The kindergarten classrooms had a fun bracelet making station that Troy and I decided to check out. He made himself a bracelet from an orange pipe cleaner and blue on orange beads. GO BRONCOS! I found myself reaching over to help numerous times. Or reaching for the color he needed next. I was totally being THAT helicopter mom.
I hate helicopter parenting. I am not the mom that follows my toddler around the playground in fear he might step on a rogue pebble or fall off the beam that sits 6 inches above ground. I feel it is important for kids to discover the world in their own way and for them to test their physical limits. Granted, I am not going to let my small child climb an 8 foot chain link fence or jump off a platform 10 feet in the air. I do believe in safety. My child going down a slide while I watch from the sidewalk and cheer him on is safe. If he lands on his butt at the bottom, I am there if he needs me. More than likely, he will get a confused look on his face, process what happened, and then get up to it again. In that rare (and awful) chance he gets hurt, I am right there to get him the help he needs. KIDS GET HURT.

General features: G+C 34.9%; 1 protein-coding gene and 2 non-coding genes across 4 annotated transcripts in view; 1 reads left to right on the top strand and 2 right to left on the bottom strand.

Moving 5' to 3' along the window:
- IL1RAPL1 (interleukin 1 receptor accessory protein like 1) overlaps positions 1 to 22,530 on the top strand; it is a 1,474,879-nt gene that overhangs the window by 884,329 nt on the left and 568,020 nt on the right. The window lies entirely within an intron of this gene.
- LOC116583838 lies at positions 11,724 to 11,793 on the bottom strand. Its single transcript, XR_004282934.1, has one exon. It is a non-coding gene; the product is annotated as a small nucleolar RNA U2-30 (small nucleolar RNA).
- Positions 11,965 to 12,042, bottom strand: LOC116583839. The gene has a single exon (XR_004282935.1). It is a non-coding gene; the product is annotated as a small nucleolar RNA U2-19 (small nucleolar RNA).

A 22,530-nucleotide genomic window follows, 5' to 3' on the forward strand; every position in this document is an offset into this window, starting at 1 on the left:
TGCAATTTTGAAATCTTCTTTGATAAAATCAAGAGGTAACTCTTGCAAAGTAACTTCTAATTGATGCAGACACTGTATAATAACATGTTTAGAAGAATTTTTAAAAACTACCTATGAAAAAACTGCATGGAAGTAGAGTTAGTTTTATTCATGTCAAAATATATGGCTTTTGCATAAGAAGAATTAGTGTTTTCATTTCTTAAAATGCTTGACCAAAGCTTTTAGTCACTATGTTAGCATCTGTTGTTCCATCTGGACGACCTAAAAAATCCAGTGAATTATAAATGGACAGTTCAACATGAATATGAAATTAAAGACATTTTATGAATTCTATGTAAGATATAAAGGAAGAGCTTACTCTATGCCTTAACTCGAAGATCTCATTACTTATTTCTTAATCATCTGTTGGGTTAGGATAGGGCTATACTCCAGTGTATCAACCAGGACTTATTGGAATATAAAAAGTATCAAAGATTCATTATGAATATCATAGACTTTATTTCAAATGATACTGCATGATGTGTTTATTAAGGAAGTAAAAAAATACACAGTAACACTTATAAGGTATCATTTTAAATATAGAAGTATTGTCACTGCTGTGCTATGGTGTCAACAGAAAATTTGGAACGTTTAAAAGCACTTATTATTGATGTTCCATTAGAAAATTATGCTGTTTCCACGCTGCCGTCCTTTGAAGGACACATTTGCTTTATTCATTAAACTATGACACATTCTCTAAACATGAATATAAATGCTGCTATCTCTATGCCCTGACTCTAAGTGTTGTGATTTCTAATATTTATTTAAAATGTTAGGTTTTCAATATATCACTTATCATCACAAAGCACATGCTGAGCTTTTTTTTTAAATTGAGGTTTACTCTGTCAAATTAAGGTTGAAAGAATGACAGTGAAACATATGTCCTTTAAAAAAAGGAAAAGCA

So why I am reaching for my son's hands to help him put beads on a pipe cleaner? Why am I handing him the beads when he has full motor functionality to grab them himself? I wasn't in any hurry. He wasn't asking for help. What was I doing?
So I busied myself making my own bracelet. If he needed help, he knew I was right next to him. I encouraged him when he showed my his progress and I showed him the pink and white bracelet I was making. He really seemed to enjoy me doing the project with him and seemed more relaxed when I eased off his project.
It really reminded me that I need to pay attention sometimes. I don't want to be a helicopter and it doesn't benefit my kids. So I am clipping my blades.
I even let both the kids carve their own pumpkins...with kid safe knives...while I looked on and encouraged them. And I helped them when they asked for it.